Just before the pandemic closed school buildings throughout Virginia, a group of four students at Bishop O'Connell High School in Arlington, raised their hands when engineering teacher, Mrs. Melissa Pore asked if any students were interested in forming a team to compete in a Texas Instruments-NASA student contest called TI CODE 2020. The team's task would be to propose a way to automate or optimize a process or product for living and working on the International Space Station (ISS), and use coding and Texas Instruments (TI) technology to design and build a model of the solution.
"I found myself with a little more time to work on something like this while in quarantine," said senior Mira Rizk, who was taking her first leap into the Engineering Club. "My interests have always been in the medical field, but the idea of working on a real-life project that affects humans in space seemed right up my alley."
The first step in the process was to brainstormed a variety of ideas. "As we began to research potential issues we could help solve, we found that sleep in space is really difficult," said junior Alex Janninck.
They found NASA research on the subject of sleep, and reviewed the recording of the conversation they had at the school 18 months earlier with astronaut Serena Auñón-Chancellor via an amateur radio link with the ISS (ARISS). In her interview, she mentioned that she found it comfortable to have pressure on her face from a pillow while sleeping because she was so accustomed to it on Earth.
So the "Space Pillowneers" were born. That's the name the four students gave themselves as they entered the contest by writing a 1,000 character concept paper for a Microgravity Sleep Assist System (MSAS), aimed at boosting astronaut productivity and increase comfort and health. This "space pillow" was designed to give astronauts the feel of a pillow, with integrated noise-canceling technology, as well as a built-in carbon dioxide senor and quiet fan.
For senior Will Rimicci this project represented a logical next step for him in the Engineering Club. Will has been involved in engineering projects since he was a student of Mrs. Pore at St. Thomas More Cathedral School, and he embraced this opportunity to design and build something from scratch. "I want to be an engineer one day, and I saw this as a way to get a feel for what my job might be in the future," he said.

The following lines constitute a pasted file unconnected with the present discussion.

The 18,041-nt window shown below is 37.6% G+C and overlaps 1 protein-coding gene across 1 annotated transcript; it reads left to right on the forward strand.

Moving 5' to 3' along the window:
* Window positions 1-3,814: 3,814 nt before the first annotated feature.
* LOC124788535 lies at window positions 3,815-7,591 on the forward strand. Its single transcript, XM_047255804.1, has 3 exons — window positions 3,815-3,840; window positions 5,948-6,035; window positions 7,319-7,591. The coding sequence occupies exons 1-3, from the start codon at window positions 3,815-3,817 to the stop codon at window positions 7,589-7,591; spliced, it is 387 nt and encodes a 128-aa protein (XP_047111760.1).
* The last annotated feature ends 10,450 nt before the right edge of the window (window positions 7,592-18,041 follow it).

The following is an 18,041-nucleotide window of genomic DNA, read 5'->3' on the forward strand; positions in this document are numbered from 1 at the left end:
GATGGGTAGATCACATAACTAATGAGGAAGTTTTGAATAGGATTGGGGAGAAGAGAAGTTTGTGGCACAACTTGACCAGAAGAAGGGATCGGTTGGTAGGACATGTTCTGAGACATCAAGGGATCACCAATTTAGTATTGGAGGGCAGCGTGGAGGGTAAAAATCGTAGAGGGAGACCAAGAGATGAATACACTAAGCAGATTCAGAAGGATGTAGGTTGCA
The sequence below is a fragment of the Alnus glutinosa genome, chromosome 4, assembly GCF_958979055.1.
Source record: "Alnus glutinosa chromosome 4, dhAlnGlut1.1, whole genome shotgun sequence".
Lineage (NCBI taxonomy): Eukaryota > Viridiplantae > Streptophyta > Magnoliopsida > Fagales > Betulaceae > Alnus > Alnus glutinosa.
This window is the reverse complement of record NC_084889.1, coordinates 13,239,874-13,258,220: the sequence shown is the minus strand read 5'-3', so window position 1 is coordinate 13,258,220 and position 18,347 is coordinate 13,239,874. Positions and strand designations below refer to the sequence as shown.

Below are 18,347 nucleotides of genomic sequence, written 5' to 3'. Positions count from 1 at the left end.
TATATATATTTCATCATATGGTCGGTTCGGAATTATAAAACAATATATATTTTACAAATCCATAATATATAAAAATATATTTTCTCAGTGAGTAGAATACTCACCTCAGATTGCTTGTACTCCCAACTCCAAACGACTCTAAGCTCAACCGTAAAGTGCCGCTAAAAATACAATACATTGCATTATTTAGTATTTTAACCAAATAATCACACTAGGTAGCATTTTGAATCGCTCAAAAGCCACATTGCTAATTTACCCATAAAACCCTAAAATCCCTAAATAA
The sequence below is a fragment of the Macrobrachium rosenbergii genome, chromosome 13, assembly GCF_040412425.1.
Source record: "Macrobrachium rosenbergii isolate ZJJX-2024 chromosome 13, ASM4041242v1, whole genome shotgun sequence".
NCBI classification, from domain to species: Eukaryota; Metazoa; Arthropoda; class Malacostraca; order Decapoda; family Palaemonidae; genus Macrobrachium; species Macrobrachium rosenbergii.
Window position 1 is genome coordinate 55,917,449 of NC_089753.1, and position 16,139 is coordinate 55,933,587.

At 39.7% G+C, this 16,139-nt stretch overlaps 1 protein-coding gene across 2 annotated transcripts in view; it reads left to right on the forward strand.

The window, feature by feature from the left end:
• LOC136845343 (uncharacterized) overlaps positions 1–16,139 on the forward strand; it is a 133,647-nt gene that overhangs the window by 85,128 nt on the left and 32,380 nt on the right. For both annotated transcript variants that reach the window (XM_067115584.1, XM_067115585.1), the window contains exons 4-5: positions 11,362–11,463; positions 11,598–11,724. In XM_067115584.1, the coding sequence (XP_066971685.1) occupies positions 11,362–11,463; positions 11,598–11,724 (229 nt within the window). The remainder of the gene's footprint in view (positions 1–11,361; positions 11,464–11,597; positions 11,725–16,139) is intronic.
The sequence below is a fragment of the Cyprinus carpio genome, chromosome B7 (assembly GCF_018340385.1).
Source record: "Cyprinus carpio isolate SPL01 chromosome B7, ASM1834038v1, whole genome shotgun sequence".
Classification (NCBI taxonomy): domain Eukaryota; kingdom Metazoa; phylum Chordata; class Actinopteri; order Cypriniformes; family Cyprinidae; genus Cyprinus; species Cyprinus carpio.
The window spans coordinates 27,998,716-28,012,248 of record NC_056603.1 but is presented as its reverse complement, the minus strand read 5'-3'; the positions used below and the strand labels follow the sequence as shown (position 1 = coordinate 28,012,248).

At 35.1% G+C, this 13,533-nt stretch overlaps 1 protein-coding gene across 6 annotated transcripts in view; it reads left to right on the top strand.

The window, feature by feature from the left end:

When senior teammate Thomas Leggett was asked why he would be interested in a project involving space, he said, "Space fascinates me because of its great size and its many secrets. I hope that uncovering these secrets will lead us to a greater understanding of the universe and our place in it."
Just as classes were winding down for school year, the team was notified that their concept was one of 75 teams chosen to continue on to the second round. In this round, they were asked to submit their project design schematic/diagram. The group video conferenced at least twice a week, if not more, to work through the design process.
"Everyone in the group brought their own talents to the 'Space Pillowneers,'" said Mrs. Pore. They are in agreement that Alex was the electronics expert, Mira was focused on the materials and design, Will and Thomas excelled at coding.
Their design/schematic was submitted, and the team was notified in late July that their concept was selected as one of the top 25 projects! This was the round they had been waiting for—a chance to bring their idea to life. As a part of their third-round notification designation, they received a kit of TI technology for their project, plus a $50 gift card for materials.
The team agreed that one of the most exciting aspect of getting to this round was the awarded consultation time with NASA and TI experts. In early August, the team had a video conference with engineers and system designers from both organization, who engaged them in extremely detailed and useful discussions about their technical solution.
"I couldn't believe these engineers and system design specialists were actually looking at our design and working through some of the technical details with us," said Will. "It was such a huge honor."
Building their prototype took up a lot of their free time. "We learned how important iterations and testing can be," said Alex. "There were many, many iterations before we reached our final prototype."
The team is looking forward to upcoming Engineering Club projects, including a Thin-Sat satellite launch coming this fall. For this group of students, this is just the beginning.
View their team video HERE or the link below: